Authenticity is a challenge.
There’s no shortage of news items about male feminists who have fallen from grace. It’s infuriating and puzzling for people on the left. It’s schadenfreude for the right. Some commentators have noted how similar this is — with left and right reversed — when an evangelical preacher falls from grace.
But other people aren’t surprised. Even ordinary male feminists can come across as pandering and sycophantic. Feminists often distrust male feminists’ motives. Some feminists seem to think men should be seen but not heard (unless they’re checking their privilege or confronting other men about their behavior). And male feminists must accept that women in the movement may mock them.
What’s happening here? The observations that follow are not excuses for bad male behavior. We should all know what appropriate behavior is and is not. No excuses.
Nor are these observations comprehensive. The reality of sexism and misogyny are well articulated elsewhere, so I’m going to focus on other factors.
Seeking women’s approval
We all crave attention, and negative attention is better than invisibility. I doubt I’m the only man who has felt a deep desire for female approval. For most of us this starts in childhood with the need for our mother’s approval, which some mothers manipulate. Though men often talk about father wound, mother wound is discussed far less often. Emotionally it’s a much more difficult discussion to have.
Further, women have immense sexual power over men. And this can lead to feelings of inadequacy and resentment.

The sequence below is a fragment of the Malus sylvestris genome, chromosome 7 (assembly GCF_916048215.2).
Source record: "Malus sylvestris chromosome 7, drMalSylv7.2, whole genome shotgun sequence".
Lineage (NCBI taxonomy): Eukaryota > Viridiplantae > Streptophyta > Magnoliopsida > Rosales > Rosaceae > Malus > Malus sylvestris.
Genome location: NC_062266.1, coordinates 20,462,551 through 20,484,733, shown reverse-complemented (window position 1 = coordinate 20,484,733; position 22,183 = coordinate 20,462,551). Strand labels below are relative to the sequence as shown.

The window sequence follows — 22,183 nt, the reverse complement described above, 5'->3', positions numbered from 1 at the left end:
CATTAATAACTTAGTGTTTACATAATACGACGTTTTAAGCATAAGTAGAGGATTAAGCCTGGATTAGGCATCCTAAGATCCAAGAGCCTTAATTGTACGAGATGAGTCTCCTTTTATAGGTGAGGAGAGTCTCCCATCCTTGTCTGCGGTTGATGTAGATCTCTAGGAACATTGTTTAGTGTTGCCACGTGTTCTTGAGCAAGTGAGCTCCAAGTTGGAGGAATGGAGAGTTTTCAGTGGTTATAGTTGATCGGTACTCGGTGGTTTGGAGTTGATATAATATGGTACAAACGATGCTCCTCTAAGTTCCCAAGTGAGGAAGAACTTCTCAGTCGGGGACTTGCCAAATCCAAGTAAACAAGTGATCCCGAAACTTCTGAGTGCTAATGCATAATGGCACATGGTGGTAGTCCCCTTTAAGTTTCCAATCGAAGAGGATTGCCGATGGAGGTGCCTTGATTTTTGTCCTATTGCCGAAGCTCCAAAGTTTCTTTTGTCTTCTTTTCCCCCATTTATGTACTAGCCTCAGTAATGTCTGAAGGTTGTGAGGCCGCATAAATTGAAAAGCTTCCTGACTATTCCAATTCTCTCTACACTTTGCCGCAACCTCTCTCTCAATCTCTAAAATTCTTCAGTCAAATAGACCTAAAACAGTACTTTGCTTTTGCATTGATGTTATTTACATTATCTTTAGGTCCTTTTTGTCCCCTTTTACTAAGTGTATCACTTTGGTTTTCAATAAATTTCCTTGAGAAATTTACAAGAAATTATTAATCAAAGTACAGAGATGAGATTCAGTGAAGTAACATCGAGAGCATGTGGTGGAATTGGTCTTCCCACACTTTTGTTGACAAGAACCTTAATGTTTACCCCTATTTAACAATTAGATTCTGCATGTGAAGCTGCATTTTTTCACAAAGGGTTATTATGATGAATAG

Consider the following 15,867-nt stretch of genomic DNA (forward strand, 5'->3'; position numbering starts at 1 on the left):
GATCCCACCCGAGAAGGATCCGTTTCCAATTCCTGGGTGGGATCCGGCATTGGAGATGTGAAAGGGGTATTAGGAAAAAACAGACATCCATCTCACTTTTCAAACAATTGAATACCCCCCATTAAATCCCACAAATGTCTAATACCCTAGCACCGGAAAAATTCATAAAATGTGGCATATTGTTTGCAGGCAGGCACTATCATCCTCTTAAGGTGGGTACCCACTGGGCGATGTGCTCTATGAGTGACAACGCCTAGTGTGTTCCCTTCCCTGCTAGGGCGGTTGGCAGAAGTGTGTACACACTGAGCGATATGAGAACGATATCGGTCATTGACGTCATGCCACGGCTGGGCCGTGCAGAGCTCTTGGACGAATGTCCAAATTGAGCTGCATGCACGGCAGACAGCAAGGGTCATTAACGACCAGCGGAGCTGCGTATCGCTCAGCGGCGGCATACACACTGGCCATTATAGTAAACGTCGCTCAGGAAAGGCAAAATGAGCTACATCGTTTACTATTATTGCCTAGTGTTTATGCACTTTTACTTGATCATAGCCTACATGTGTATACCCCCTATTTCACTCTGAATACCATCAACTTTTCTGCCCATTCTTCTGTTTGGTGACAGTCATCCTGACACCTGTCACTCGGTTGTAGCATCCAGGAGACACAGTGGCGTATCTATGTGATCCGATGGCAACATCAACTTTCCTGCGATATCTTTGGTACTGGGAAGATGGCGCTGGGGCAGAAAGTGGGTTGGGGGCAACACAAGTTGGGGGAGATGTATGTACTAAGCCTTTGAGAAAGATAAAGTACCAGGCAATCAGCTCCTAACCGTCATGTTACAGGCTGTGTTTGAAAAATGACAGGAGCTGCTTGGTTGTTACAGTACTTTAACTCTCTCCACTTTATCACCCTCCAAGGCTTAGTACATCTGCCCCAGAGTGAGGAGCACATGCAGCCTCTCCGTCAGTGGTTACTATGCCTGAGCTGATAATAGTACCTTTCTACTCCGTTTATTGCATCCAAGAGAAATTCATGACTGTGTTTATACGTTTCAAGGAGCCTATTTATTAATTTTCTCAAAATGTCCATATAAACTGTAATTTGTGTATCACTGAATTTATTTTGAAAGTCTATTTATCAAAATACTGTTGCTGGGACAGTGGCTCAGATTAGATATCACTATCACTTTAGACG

It can also lead to a sense of entitlement. A man who fancies himself as one of the good guys may start to think he deserves women’s approval . If that’s not forthcoming then he may feel entitled to punish women.
The desire for women’s approval may lead some men to call themselves male feminists or allies (though that’s far from the only reason for choosing these labels).
But feminism is a movement of women for women. It presents a one-sided rather than a comprehensive view of gender. So a man who calls himself a feminist or an ally must take his talking points from women, restricting his ability to speak authentically about gender issues.
Particularly, he must overemphasize the negative aspects of masculinity and focus on women as victims of masculinity while ignoring female privilege and entitlement, including situations where women take advantage of men. This can lead to feelings of frustration and resentment, which often manifest passive-aggressively.
Getting past pandering
I support gender equality, but I’m not a feminist. This phrase is really annoying to many people. But I think it’s important to make it clear that my labels are my choice. I don’t believe feminism is the only perspective on gender equality. I also distance myself from reactive identitarian groups like the men’s rights movement.
I try to understand what feminism gets right and what it gets wrong . My goal is to develop a proactive perspective on gender equality that’s more comprehensive and non-identitarian.
Today’s gender myth implies that the dark side of human nature is masculine, which oppresses the feminine. It claims that gender is purely a social construct.
But I acknowledge that biology also plays a partial role. And I think it’s more accurate to say that masculinity can be both benevolent and tyrannical while femininity can be both nurturing and smothering.
Then there’s introspection. It’s important for men to examine the mother wound, acknowledge feelings about women’s power over us, and how this may contribute to a dysfunctional seeking of female approval.
But putting women on a pedestal is a particular problem. Of course, today’s version of the pedestal differs from yesterday’s. It’s understood that it’s sexist to say women shouldn’t be firefighters because they’re so delicate.
But women who wish to remain on a pedestal must maintain their innocence, which means having someone to blame. Men can become scapegoats.
I try not to enable this. This means accepting responsibility for my failings but refusing to accept responsibility for other people’s failings. And failing to realize that we’re not entitled to anything is one of the biggest failings at all.